The real-time heat maps are striking, but it’s the eye-popping stories that make revoltingly clear what it’s like to be a woman on Egypt’s streets. And they have convinced a small but growing number of Egyptians that sexual harassment is a national embarrassment. HarassMap now has more than 300 volunteers, half of them men, who regularly fan out into troubled neighborhoods and educate people on the street about the problem. In just a few months, support for the group has lit up the country’s blogosphere and its television and radio stations. Last June one of the nation’s most respected newspapers, Al-Masry Al-Youm, published a series of articles to “dissect the reasons” behind what it calls “this festering issue”—and gave HarassMap some high-end publicity. The site could have been organized without social media, Chiao says, but then would have needed years to develop its current size and influence. “With social media,” says Chiao, “people can hear about a problem, learn about it and speak up about it all at the same time.”
HALF A WORLD AWAY, in Seattle, MomsRising.org is fighting for change, not so much in the streets but on Capitol Hill and in the halls of the country’s legislatures. With one million members and a reach of three million people through blogs, Twitter and Facebook, the media-savvy mothers’ advocacy group has made an art of collecting women’s stories—lots of them, by turns wistful, plucky and livid—and packaging them to provoke legislative change.
Sheryl, from Ohio, posts:
The economy has certainly hurt our family. My husband is working (yeah), but he is still making the amount that he made on unemployment (which is barely enough to cover the bills for our family). I just had a stillbirth last March. Had it not been for Medicaid, I would not have been able to pay the medical bills incurred due to that loss.
And this, from a graphic artist in Wisconsin:
I have been told—to my face—no less than 3 times during my adult life that when a particular job I had applied for or wanted to advance to had come down to 2 candidates (me and a man), the man “had” to be selected because, after all, he has a family to support . . . The third time, I was the corporate art director . . . still married with 2 children and a 3rd on the way. A new male hire, 15 years my junior with NO relevant experience whom I had just 2 weeks to train to his new position, was suddenly and without explanation made the new art dept. head . . . I subsequently quit and filed a gender discrimination suit. Enough was enough!!!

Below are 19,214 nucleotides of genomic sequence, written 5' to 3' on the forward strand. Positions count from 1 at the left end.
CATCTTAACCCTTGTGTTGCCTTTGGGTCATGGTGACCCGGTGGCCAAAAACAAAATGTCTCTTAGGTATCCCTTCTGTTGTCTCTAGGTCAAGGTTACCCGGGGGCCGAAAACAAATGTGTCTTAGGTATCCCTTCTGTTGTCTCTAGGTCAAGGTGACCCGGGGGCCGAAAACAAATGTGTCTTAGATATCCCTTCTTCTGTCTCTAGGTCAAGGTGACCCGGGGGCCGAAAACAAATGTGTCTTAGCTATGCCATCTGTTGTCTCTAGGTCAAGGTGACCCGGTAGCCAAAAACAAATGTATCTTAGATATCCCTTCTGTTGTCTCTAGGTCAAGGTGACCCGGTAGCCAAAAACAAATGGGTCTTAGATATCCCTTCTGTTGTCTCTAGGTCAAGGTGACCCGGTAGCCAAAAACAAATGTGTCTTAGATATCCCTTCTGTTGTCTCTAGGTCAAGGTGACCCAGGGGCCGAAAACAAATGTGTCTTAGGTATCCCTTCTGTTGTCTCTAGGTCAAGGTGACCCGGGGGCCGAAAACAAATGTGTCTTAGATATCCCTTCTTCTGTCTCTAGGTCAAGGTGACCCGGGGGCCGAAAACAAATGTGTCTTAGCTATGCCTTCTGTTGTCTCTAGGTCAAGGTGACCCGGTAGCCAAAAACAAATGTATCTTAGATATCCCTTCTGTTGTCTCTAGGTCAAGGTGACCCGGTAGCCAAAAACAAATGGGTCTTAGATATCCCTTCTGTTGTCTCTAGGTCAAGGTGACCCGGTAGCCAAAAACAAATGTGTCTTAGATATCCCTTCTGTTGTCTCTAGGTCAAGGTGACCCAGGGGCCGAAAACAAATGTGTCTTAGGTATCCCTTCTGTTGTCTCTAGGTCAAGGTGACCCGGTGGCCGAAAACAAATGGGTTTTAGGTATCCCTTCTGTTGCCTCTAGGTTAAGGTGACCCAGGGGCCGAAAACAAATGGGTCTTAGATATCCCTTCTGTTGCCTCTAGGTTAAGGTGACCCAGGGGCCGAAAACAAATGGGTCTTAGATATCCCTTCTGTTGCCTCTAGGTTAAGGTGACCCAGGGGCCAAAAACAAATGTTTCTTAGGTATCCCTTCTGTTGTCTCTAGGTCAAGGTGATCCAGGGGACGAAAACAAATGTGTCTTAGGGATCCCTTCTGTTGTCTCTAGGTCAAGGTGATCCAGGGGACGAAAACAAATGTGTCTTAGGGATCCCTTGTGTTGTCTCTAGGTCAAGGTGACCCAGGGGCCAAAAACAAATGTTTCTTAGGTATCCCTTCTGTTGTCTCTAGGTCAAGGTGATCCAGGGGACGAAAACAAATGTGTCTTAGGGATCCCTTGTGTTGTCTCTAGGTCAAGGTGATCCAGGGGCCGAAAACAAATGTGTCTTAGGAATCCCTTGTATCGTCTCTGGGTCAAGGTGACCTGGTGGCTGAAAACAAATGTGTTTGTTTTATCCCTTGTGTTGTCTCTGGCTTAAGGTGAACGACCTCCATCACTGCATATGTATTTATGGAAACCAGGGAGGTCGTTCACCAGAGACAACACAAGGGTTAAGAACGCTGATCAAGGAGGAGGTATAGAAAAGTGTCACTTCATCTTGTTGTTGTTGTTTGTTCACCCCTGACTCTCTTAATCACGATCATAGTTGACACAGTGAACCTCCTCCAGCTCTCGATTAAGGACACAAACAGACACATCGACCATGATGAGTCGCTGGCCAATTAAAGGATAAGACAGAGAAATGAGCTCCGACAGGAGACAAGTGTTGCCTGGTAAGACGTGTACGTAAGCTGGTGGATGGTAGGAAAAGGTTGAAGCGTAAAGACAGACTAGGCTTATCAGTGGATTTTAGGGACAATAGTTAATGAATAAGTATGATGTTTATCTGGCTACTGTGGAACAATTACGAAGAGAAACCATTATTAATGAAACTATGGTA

Written by users or by the 450 bloggers for the MomsRising website, the stories are bound together in customized, thematically arranged “storybooks” and delivered to legislators, in person, by a Moms-Rising committee. “Often what we think ourselves and hear from our members is, ‘Oh my gosh, I’m the only one who this is happening to,’ ” says Kristin Rowe-Finkbeiner, the turbocharged Seattle-based author who cofounded the group in 2006. “Many women don’t feel like experts on legislation [for health care or paid parental leave]. But when we ask them to tell their own stories, they do know what’s going on in their own families—and then we deliver those stories to Congress.”
Studies show that what works best on the Web, Rowe-Finkbeiner says, is a personal story backed by a few facts—“rather than full-fledged, fact-heavy wonkiness.” MomsRising clearly has the mix just right: The group is widely credited with helping to pass the federal Lilly Ledbetter Fair Pay Act of 2009, which makes it easier for women to sue employers who pay them less than they pay men for the same job. The strategy was a textbook example of social change via social media storytelling: First, the group solicited an arsenal of well-documented, -guaranteed-to-tick-you-off stories of pay discrimination, which it posted on the website. Then Moms-Rising migrated the action to the offline world, meeting with the staff of 44 senators in their state offices. Members also sent nearly 85,000 constituent letters to both houses of Congress. When Senator John McCain dissed the legislation, saying women didn’t need fair pay—just “more education and training”—MomsRising members descended on D.C. and happily blizzarded his office with thousands of members’ résumés. Guess what, the women said as they hand-delivered the stacks. We are educated. We are qualified. And we still need equal pay for equal work.
IF MOMS RISING is the grande dame at the party, expertly working the crowd, SmartGirlPolitics is the ingenue turning heads at the top of the stairs: In 2010 its hashtag—#sgp—was the third-most-used tag on Twitter. The site’s founder, Stacy Mott, an energetic former human resources manager in rural New Jersey, is a Tea Party supporter whose mission is to get conservative women more involved in politics and whose focus is on rolling back government involvement in education, health care and energy. “We want to tell women’s stories about how the administration’s energy policy is taking a toll on families in the U.S.,” she says. “That touches me personally, because I look at my home state of West Virginia and I keep hearing about friends being laid off.”